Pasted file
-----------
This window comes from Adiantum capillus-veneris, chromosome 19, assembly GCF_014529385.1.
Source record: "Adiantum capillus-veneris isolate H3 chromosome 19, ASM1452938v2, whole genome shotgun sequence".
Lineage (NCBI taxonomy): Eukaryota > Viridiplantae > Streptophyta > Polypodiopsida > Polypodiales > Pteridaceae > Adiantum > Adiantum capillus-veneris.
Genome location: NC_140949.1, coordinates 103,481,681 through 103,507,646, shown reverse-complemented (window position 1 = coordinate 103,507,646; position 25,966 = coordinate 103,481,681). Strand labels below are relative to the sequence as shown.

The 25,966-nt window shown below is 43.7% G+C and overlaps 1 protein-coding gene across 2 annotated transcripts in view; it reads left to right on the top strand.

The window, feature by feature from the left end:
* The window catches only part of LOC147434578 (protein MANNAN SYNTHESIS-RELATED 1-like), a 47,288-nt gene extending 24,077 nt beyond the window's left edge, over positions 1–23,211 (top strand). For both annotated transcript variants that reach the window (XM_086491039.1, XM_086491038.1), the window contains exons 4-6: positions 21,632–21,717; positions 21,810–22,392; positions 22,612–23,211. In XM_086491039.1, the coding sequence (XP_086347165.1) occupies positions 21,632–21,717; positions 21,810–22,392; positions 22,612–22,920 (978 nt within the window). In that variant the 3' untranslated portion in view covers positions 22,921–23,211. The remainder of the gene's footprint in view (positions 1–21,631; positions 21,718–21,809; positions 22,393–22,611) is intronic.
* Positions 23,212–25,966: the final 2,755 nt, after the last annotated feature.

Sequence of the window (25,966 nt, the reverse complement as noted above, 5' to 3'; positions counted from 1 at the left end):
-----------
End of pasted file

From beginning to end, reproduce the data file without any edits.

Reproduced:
This window comes from Adiantum capillus-veneris, chromosome 19, assembly GCF_014529385.1.
Source record: "Adiantum capillus-veneris isolate H3 chromosome 19, ASM1452938v2, whole genome shotgun sequence".
Lineage (NCBI taxonomy): Eukaryota > Viridiplantae > Streptophyta > Polypodiopsida > Polypodiales > Pteridaceae > Adiantum > Adiantum capillus-veneris.
Genome location: NC_140949.1, coordinates 103,481,681 through 103,507,646, shown reverse-complemented (window position 1 = coordinate 103,507,646; position 25,966 = coordinate 103,481,681). Strand labels below are relative to the sequence as shown.

The 25,966-nt window shown below is 43.7% G+C and overlaps 1 protein-coding gene across 2 annotated transcripts in view; it reads left to right on the top strand.

The window, feature by feature from the left end:
* The window catches only part of LOC147434578 (protein MANNAN SYNTHESIS-RELATED 1-like), a 47,288-nt gene extending 24,077 nt beyond the window's left edge, over positions 1–23,211 (top strand). For both annotated transcript variants that reach the window (XM_086491039.1, XM_086491038.1), the window contains exons 4-6: positions 21,632–21,717; positions 21,810–22,392; positions 22,612–23,211. In XM_086491039.1, the coding sequence (XP_086347165.1) occupies positions 21,632–21,717; positions 21,810–22,392; positions 22,612–22,920 (978 nt within the window). In that variant the 3' untranslated portion in view covers positions 22,921–23,211. The remainder of the gene's footprint in view (positions 1–21,631; positions 21,718–21,809; positions 22,393–22,611) is intronic.
* Positions 23,212–25,966: the final 2,755 nt, after the last annotated feature.

Sequence of the window (25,966 nt, the reverse complement as noted above, 5' to 3'; positions counted from 1 at the left end):